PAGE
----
A NBA general manager competes for the “W”, just like NBA players, but the difference in competing is not always directly reflected on the hardwood of each game arena, but with an business analytics approach applied to the make-up of the team franchise and selection of the best players for overall team performance. In player evaluation, taking into consideration player performance and gauging risk for injury is necessary i.e. Houston Rocket’s GM Daryl Morey on Yao Ming’s (C) injury in the video here.
Some NBA GM’s outsource data via scouts, statisticians, etc. to gain a “leg-up” on competition in the league and others may use formula for application of an effective strategy for drafting a player. Simply put, injuries can make or break a team.
Below are some helpful injury facts to consider for fantasy drafts in your leagues and assembly of your team rosters to compete in WINNING.
1. Most of the time when a detailed diagnosis is posted, it is probably true.
Because this occurs regularly, even for medical diagnoses that are quite personal and for severe injuries that are career threatening, it’s presumed that there is a low level of medical confidentiality for NBA players, although there is a level of discretion from NBA GM’s in terms of injury reporting that’s shared on the internet.
2. The most common inaccuracy of injury information is the “fringe” player (eighth man or lower on the roster). A fringe player is declared “injured” by the team in order to make room on the 12-man roster for another player who is needed more by the team at that time. In this case, the injury is either a pseudo-injury (fabricated) or, perhaps more often, a minor injury that has had its severity inflated by the team (ie, an injury that exists and is limiting the player to some degree, and is perhaps affecting his selection at that time, but would not be severe enough to prevent him from playing if he were needed).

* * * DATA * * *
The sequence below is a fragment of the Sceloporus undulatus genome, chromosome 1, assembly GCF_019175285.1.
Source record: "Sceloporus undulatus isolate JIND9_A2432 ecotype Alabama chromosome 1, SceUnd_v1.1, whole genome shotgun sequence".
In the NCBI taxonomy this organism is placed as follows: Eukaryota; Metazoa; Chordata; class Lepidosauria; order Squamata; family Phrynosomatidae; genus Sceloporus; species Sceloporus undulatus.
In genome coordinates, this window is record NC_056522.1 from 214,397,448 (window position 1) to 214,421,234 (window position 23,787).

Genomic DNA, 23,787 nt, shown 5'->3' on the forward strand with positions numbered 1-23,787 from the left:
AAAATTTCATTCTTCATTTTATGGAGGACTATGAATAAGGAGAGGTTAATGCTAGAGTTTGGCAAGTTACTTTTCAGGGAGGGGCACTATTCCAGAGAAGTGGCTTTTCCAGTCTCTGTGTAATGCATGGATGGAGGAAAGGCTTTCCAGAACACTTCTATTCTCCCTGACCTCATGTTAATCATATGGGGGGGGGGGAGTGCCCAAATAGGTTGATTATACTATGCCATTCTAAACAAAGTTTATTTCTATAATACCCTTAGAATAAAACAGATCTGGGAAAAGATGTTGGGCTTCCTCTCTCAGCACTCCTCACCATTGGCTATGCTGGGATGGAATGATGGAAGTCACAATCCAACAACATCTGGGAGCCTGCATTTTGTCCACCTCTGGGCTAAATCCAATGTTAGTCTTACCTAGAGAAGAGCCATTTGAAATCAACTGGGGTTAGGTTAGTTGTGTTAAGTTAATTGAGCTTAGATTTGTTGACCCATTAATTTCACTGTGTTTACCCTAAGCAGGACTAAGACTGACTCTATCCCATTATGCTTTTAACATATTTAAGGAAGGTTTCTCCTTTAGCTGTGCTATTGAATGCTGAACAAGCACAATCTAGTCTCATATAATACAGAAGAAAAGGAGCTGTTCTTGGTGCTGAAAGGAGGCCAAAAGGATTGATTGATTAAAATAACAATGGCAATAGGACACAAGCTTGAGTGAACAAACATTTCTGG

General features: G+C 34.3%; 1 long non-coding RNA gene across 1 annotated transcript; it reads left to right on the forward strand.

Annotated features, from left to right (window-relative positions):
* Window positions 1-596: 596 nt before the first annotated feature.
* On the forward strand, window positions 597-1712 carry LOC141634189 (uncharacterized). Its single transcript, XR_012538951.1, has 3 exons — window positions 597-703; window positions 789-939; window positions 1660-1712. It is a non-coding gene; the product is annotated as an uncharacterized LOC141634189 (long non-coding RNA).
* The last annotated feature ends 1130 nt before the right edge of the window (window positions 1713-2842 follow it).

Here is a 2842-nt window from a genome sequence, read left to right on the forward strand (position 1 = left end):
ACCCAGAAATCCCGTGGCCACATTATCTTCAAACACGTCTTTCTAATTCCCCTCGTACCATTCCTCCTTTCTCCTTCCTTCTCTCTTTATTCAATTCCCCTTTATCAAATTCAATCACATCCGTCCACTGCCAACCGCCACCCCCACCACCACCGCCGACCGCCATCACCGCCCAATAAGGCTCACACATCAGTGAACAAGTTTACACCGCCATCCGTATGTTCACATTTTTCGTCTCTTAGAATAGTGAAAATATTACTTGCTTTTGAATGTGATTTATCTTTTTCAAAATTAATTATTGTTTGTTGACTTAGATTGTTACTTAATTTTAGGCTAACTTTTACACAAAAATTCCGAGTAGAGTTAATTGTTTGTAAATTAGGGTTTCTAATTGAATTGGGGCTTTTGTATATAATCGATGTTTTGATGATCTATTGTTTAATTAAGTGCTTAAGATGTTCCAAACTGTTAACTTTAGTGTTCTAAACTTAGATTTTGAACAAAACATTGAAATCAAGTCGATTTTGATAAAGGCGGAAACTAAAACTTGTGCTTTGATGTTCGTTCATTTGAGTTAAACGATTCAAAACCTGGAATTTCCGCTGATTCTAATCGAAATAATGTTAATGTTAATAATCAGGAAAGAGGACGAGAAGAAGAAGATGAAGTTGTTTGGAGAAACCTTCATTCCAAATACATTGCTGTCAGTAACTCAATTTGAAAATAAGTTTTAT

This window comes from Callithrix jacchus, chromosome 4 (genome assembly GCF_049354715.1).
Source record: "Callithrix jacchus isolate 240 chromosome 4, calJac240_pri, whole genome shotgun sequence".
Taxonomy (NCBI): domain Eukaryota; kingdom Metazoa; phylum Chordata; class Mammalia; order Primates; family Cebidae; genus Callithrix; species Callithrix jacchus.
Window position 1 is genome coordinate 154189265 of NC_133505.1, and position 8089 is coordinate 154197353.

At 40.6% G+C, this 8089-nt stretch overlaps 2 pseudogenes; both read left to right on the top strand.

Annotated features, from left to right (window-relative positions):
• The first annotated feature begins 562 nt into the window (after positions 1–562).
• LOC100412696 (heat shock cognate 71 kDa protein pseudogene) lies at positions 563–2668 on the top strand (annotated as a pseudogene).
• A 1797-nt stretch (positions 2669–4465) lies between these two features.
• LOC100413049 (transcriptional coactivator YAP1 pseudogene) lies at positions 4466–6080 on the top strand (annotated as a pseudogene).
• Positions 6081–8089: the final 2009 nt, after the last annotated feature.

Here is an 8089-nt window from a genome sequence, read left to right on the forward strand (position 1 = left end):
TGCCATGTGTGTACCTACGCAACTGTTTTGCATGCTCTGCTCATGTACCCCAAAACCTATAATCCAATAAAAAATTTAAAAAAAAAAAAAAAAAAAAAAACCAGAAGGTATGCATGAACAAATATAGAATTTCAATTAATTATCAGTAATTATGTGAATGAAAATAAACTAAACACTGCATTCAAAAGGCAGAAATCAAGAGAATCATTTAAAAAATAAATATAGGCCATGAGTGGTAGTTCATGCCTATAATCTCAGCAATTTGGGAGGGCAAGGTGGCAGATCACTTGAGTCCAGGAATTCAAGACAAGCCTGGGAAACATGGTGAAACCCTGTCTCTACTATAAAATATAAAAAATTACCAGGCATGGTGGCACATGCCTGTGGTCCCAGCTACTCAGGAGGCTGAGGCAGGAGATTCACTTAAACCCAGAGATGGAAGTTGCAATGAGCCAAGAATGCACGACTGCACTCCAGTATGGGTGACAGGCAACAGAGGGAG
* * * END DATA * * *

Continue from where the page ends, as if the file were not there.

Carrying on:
3. Injuries cause more missed “playing time” in players age 30 or older and those with a BMI(Body Mass Index) of 26 or higher.
4. There is NO relationship found between injury rate and player demographics, including age, height, weight, and NBA experience.
5. Bench players are more likely to be injured verses the starting 5 players for a team. Injury reporting on bench players is usually spurious because of the 12-man roster limit in the NBA, with replacements allowed only when players are waived or injured. This leads to exaggeration of the number of injuries in the NBA in the media as a result.
6. Of the starting positions on a roster in the NBA, at the center position(5), players MISS the MOST playing time because of injuries, and at the small forward position(3), players MISS the LEAST.
7. Knee, foot, and ankle injuries are the most frequent and prevalent injuries in the NBA. Lateral ankle sprains are the MOST COMMON orthopaedic injury, followed by patellofemoral inflammation, lumbar strains, and finally hamstring strains, but the MOST GAMES MISSED are related(ranking order) to patellofemoral inflammation, and lateral ankle sprains, knee sprains, and finally lumbar strains.